I am using up all my bottles of cleaner, cosmetics, personal hygiene products, etc, and then will evaluate what I really use and try to switch to fewer and more eco friendly options.

    We plan to get my bike fixed in spring and am searching for a used pull along that I can use with my daughter and also for groceries, so I don't have to use the car for in town treks.

    We also want to find a use pressure canner. I have a large garden, but currently only can tomatoes and jams and applesauce with my water bath canner. Then I could can veggies too.

    Zero food waste is an ongoing project. I just organized my freezer so I don't forget what is in there and it gets freezer burn.

  3. Cate says

    1. Cut back on paper towels. We switched to cloth napkins last winter, and now we probably use 1-2 rolls of paper towels per month. Honestly, I'm not sure why we even use that many! We don't eat bacon every week, after all. (Bacon is the only reason I'm not attempting giving up on paper towels entirely!)

    2. Started composting. Like you, this is now a totally ingrained habit. I really love knowing all our food scraps aren't going to waste.

    3. Replaced household cleaners with more eco-friendly ones. We also use the Seventh Generation all-purpose cleaner, plus baking soda for the tub. Our last holdouts are Windex (waiting for our two huge bottles to run out), Pledge (none of the homemade wood cleaner products seem easy to me), and Pine Sol (husband swears by it). I'm also trying out the Seventh Generation dish soap to see how I feel about it.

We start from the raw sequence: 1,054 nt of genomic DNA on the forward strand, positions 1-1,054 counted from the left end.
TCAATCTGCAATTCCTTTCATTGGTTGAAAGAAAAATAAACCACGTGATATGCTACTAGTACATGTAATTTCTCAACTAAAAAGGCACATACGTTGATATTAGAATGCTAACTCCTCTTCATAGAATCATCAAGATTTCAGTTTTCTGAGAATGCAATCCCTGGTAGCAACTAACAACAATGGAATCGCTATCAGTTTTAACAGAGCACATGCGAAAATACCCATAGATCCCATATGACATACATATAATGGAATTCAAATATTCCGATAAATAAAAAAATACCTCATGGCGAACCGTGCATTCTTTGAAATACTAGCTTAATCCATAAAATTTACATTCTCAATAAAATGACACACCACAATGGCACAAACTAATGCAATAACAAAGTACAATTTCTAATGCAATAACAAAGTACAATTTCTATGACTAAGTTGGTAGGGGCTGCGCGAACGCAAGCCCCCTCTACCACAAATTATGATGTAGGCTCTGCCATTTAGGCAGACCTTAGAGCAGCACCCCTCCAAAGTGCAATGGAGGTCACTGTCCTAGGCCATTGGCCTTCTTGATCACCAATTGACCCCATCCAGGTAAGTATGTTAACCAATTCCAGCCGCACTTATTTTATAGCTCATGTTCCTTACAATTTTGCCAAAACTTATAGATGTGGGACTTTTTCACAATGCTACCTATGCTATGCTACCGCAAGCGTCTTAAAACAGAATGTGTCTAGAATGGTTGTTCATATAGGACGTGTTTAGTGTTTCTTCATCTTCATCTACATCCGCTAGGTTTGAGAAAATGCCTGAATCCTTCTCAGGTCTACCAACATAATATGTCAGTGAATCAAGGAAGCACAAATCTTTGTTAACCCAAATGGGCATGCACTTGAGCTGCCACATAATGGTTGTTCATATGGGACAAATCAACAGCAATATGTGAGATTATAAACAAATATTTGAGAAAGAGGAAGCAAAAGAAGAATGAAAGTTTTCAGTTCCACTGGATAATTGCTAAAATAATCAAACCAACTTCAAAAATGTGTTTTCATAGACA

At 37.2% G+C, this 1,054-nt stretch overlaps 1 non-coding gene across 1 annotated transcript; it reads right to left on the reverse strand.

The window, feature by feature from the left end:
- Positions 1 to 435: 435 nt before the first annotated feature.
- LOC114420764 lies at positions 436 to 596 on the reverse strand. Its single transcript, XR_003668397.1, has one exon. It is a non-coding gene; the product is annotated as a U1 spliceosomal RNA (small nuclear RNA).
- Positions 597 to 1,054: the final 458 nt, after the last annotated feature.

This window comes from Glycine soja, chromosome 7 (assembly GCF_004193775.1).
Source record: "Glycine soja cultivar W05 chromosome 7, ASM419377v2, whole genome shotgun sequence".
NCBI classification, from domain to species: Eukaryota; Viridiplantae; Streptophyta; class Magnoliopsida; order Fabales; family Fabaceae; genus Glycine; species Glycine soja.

4. Reduced our food waste. We're wasting a whole lot less than we used to, though "zero" is the goal.

    I'm really interested to see what your 2010 baby steps challenges are–and maybe follow along!

  4. Alea says

    I have made baby step challenges for only Jan. and Feb. so far, perhaps as I see other areas I need to work on I will add more.

    Jan. Unsubscribe to all of the retail emails I recieve. I am trying to remember to do this each day, instead of just hitting delete. It only takes a few seconds and it will cut down on temptation significantly…

    Feb. Go the entire month without eating out. You notice I picked the shortest month to do this. 😀 We usually eat dinner at home together, but we probably eat lunch out at least once a week.

  5. Compact UK says

    I enjoy reading your progress on your baby step challenges, as last year I think I did similar sort of things without formally calling them as challenges. It's amazing how far you can change if you keep making small changes isn't it?

    I am trying really hard to quit using tissue papers…

  6. Vegan Good Life says

    1) Reduced my mail. I blogged about how I did it:

    2) I went from hang drying clothes to hang drying everything (sheets, towels, jeans) year round on drying racks in my apartment. I also wash in cold water. Project Laundry List is one of my favorite grassroots efforts:

    3) Co-organize clothing swaps at work. At our latest, we included unwanted holiday gifts. It really promotes decluttering, passing unwanted items on to those who will use and love them, and how great you can look for free.